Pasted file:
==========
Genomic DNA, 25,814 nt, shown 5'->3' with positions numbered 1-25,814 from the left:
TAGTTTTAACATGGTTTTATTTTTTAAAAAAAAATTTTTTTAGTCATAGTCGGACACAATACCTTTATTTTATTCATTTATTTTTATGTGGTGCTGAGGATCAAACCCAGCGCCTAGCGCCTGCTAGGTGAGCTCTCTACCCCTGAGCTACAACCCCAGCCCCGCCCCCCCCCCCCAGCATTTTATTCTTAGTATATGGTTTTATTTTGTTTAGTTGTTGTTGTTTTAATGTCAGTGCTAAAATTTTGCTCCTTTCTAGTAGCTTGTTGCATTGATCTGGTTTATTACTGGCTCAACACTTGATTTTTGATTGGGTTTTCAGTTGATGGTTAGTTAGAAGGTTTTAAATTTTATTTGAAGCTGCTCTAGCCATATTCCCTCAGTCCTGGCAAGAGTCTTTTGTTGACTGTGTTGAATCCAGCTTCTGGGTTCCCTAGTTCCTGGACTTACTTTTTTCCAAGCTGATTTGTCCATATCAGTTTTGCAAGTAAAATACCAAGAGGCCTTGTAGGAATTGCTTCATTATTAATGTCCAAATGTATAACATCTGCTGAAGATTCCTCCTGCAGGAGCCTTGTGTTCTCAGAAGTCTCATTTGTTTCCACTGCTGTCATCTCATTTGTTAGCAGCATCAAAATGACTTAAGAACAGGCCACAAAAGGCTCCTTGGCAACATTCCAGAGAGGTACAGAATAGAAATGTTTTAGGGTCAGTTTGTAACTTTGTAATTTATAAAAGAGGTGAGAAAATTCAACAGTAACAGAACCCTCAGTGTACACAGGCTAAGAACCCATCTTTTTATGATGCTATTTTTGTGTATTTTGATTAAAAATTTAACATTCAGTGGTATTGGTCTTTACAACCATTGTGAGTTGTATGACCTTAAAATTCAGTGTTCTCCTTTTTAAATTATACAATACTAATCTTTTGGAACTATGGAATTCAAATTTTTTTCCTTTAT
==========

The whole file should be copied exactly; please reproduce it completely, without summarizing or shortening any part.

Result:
Genomic DNA, 25,814 nt, shown 5'->3' with positions numbered 1-25,814 from the left:
TAGTTTTAACATGGTTTTATTTTTTAAAAAAAAATTTTTTTAGTCATAGTCGGACACAATACCTTTATTTTATTCATTTATTTTTATGTGGTGCTGAGGATCAAACCCAGCGCCTAGCGCCTGCTAGGTGAGCTCTCTACCCCTGAGCTACAACCCCAGCCCCGCCCCCCCCCCCCAGCATTTTATTCTTAGTATATGGTTTTATTTTGTTTAGTTGTTGTTGTTTTAATGTCAGTGCTAAAATTTTGCTCCTTTCTAGTAGCTTGTTGCATTGATCTGGTTTATTACTGGCTCAACACTTGATTTTTGATTGGGTTTTCAGTTGATGGTTAGTTAGAAGGTTTTAAATTTTATTTGAAGCTGCTCTAGCCATATTCCCTCAGTCCTGGCAAGAGTCTTTTGTTGACTGTGTTGAATCCAGCTTCTGGGTTCCCTAGTTCCTGGACTTACTTTTTTCCAAGCTGATTTGTCCATATCAGTTTTGCAAGTAAAATACCAAGAGGCCTTGTAGGAATTGCTTCATTATTAATGTCCAAATGTATAACATCTGCTGAAGATTCCTCCTGCAGGAGCCTTGTGTTCTCAGAAGTCTCATTTGTTTCCACTGCTGTCATCTCATTTGTTAGCAGCATCAAAATGACTTAAGAACAGGCCACAAAAGGCTCCTTGGCAACATTCCAGAGAGGTACAGAATAGAAATGTTTTAGGGTCAGTTTGTAACTTTGTAATTTATAAAAGAGGTGAGAAAATTCAACAGTAACAGAACCCTCAGTGTACACAGGCTAAGAACCCATCTTTTTATGATGCTATTTTTGTGTATTTTGATTAAAAATTTAACATTCAGTGGTATTGGTCTTTACAACCATTGTGAGTTGTATGACCTTAAAATTCAGTGTTCTCCTTTTTAAATTATACAATACTAATCTTTTGGAACTATGGAATTCAAATTTTTTTCCTTTAT